An immigrant such as Alfie cannot come to the United States and straightaway become president of the local bank, join the country club, and volunteer at Little League. Yes, Alfie is the kind of man who makes no distinction between a moral and an immoral way to live, but in his defense, the path to success in the United States did not lie as wide open to him as it would have done to his WASP neighbors. (WASP is an acronym for White AngloSaxon Protestant and refers to the American elite who occupy the vast majority of positions of power in the country.) Mukherjee herself came to the defense of Alfie, her character, in an interview she gave to Alison B. Carb in Massachusetts Review “He [Alfie] attracted me because he was a cynical person and a hustler, as many immigrant survivors have to be.” Her comment suggests that it is too easy to make moral judgments about Alfie and the way he chooses to survive in an alien environment. As an immigrant herself, Mukherjee has the ability to see things from the immigrant’s point of view. Indeed, she once commented, in an interview with Beverley Byers-Pevitts, that “The Middleman” was the most “autobiographical” of her stories.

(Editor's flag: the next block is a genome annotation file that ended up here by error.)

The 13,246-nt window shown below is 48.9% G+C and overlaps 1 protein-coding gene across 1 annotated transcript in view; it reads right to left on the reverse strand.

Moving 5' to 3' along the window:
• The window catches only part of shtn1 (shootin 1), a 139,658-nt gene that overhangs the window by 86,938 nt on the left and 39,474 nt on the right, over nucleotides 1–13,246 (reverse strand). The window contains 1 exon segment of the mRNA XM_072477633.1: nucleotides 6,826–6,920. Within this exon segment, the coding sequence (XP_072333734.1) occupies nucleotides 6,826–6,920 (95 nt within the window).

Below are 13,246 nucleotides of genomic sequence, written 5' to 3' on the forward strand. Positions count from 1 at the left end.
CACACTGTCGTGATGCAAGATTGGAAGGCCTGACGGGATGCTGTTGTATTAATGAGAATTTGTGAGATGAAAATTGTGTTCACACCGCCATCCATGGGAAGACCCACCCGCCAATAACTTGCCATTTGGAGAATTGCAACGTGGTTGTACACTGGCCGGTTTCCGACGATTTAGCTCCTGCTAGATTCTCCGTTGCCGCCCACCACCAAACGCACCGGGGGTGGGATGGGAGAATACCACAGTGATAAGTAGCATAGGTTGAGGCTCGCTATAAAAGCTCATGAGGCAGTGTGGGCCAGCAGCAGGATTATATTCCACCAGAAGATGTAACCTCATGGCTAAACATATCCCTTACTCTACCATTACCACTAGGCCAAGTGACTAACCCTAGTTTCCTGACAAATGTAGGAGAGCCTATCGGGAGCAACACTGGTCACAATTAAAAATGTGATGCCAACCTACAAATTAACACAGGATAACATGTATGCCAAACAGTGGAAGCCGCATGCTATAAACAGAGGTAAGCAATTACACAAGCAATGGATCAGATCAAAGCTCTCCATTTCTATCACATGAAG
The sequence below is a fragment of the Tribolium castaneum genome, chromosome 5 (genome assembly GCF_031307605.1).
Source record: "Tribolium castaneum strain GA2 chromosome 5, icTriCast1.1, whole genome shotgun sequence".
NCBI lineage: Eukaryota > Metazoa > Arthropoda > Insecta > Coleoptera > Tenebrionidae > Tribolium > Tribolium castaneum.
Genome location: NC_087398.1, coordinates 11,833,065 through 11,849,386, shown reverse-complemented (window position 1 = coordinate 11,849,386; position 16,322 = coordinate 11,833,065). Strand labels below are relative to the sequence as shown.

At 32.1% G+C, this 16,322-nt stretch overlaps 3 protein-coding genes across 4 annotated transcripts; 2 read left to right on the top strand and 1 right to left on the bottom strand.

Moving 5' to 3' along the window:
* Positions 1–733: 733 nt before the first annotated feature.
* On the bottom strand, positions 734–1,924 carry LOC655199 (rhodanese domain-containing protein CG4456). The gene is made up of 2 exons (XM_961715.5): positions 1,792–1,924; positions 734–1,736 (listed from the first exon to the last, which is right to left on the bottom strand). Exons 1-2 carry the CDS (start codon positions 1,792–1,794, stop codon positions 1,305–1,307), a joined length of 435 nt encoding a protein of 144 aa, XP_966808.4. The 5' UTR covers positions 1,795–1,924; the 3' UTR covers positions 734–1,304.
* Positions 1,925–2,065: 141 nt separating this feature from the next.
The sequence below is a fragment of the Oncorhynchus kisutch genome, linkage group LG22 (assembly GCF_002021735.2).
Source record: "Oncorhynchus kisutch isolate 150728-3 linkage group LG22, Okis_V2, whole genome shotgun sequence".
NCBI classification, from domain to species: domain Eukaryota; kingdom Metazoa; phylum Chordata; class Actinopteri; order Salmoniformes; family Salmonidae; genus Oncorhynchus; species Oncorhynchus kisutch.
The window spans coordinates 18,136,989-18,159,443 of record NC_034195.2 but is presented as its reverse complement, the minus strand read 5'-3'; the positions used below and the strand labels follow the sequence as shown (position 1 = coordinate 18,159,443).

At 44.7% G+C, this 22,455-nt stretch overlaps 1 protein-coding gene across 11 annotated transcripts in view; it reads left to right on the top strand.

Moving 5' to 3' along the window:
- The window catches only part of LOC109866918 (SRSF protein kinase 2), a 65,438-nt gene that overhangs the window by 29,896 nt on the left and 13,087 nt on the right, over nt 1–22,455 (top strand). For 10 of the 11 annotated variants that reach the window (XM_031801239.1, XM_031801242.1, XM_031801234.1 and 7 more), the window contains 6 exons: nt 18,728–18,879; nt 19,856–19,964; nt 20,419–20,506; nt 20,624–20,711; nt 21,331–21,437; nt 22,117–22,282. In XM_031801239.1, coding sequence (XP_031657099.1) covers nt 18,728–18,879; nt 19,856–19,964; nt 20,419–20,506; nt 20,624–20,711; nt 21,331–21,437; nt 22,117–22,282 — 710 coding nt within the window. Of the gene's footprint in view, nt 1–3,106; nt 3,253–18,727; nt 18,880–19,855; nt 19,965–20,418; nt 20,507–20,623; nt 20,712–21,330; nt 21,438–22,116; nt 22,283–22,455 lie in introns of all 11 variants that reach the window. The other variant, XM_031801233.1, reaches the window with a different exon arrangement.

She explained that the origin of the story lay in a trip she made to Costa Rica, where she was “stuck . . . among rather complicated, difficult people.” She tried writing the story with a Bengali woman in it but realized that this was implausible. Switching from third-person to first-person point of view, she discovered the character of Alfie, who fitted the story perfectly. With that in mind, it is easy to see some common ground between Mukherjee and her character Alfie in the sense that they both gave up a rich cultural heritage in order to come to the new world. Mukherjee was raised in a Hindu Bengali Brahmin family. She wrote in “Two Ways to Belong in America” of “surrendering those thousands of years of ‘pure culture,’” to become an “immigrant nobody.” So it is with Alfie Judah, as he recalls the “once-illustrious” Judahs whose family heritage goes back to places such as Smyrna, in Turkey, where there has been a large Jewish population since the seventeenth century, and Aleppo, an ancient city in northern Syria which traditionally had a large Jewish population, one which shrank drastically during the mid-twentieth century. In those two allusions to cities known for their Jewish communities, Mukherjee creates a sense of a rich cultural identity extending back hundreds of years or more, which has been lost by Alfie Judah as the price he pays for his decision to come to the United States.